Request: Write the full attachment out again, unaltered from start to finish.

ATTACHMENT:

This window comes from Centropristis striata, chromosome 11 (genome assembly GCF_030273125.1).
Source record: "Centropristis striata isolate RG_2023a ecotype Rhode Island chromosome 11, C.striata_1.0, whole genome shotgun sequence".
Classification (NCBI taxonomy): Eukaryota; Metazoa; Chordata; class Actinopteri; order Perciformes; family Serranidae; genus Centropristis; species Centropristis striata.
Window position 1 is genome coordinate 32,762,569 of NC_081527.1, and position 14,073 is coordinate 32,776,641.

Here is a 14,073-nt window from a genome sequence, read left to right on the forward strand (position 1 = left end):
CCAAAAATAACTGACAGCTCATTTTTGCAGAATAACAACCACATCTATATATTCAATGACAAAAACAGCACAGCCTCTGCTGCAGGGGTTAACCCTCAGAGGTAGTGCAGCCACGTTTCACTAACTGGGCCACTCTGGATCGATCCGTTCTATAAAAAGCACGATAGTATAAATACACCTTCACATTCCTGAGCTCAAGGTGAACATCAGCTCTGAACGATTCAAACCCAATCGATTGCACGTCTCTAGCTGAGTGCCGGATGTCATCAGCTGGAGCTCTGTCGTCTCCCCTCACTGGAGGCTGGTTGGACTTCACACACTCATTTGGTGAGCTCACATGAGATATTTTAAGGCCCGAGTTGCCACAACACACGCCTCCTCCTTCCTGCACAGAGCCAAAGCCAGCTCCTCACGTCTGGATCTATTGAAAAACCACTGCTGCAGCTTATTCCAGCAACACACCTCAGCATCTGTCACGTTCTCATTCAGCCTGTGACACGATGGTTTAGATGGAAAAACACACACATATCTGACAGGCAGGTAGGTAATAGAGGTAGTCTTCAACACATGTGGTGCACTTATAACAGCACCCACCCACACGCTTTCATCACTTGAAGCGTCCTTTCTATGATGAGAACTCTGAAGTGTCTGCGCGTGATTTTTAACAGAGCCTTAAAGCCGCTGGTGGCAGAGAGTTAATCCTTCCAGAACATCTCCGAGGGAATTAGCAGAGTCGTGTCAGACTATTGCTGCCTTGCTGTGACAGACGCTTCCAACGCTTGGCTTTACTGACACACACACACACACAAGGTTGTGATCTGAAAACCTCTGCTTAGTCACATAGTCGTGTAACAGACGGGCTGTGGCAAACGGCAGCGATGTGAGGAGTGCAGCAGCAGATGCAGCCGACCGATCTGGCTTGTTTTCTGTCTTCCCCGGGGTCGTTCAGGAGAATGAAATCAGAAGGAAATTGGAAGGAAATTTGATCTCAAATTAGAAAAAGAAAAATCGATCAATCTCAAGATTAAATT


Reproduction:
This window comes from Centropristis striata, chromosome 11 (genome assembly GCF_030273125.1).
Source record: "Centropristis striata isolate RG_2023a ecotype Rhode Island chromosome 11, C.striata_1.0, whole genome shotgun sequence".
Classification (NCBI taxonomy): Eukaryota; Metazoa; Chordata; class Actinopteri; order Perciformes; family Serranidae; genus Centropristis; species Centropristis striata.
Window position 1 is genome coordinate 32,762,569 of NC_081527.1, and position 14,073 is coordinate 32,776,641.

Here is a 14,073-nt window from a genome sequence, read left to right on the forward strand (position 1 = left end):
CCAAAAATAACTGACAGCTCATTTTTGCAGAATAACAACCACATCTATATATTCAATGACAAAAACAGCACAGCCTCTGCTGCAGGGGTTAACCCTCAGAGGTAGTGCAGCCACGTTTCACTAACTGGGCCACTCTGGATCGATCCGTTCTATAAAAAGCACGATAGTATAAATACACCTTCACATTCCTGAGCTCAAGGTGAACATCAGCTCTGAACGATTCAAACCCAATCGATTGCACGTCTCTAGCTGAGTGCCGGATGTCATCAGCTGGAGCTCTGTCGTCTCCCCTCACTGGAGGCTGGTTGGACTTCACACACTCATTTGGTGAGCTCACATGAGATATTTTAAGGCCCGAGTTGCCACAACACACGCCTCCTCCTTCCTGCACAGAGCCAAAGCCAGCTCCTCACGTCTGGATCTATTGAAAAACCACTGCTGCAGCTTATTCCAGCAACACACCTCAGCATCTGTCACGTTCTCATTCAGCCTGTGACACGATGGTTTAGATGGAAAAACACACACATATCTGACAGGCAGGTAGGTAATAGAGGTAGTCTTCAACACATGTGGTGCACTTATAACAGCACCCACCCACACGCTTTCATCACTTGAAGCGTCCTTTCTATGATGAGAACTCTGAAGTGTCTGCGCGTGATTTTTAACAGAGCCTTAAAGCCGCTGGTGGCAGAGAGTTAATCCTTCCAGAACATCTCCGAGGGAATTAGCAGAGTCGTGTCAGACTATTGCTGCCTTGCTGTGACAGACGCTTCCAACGCTTGGCTTTACTGACACACACACACACACAAGGTTGTGATCTGAAAACCTCTGCTTAGTCACATAGTCGTGTAACAGACGGGCTGTGGCAAACGGCAGCGATGTGAGGAGTGCAGCAGCAGATGCAGCCGACCGATCTGGCTTGTTTTCTGTCTTCCCCGGGGTCGTTCAGGAGAATGAAATCAGAAGGAAATTGGAAGGAAATTTGATCTCAAATTAGAAAAAGAAAAATCGATCAATCTCAAGATTAAATT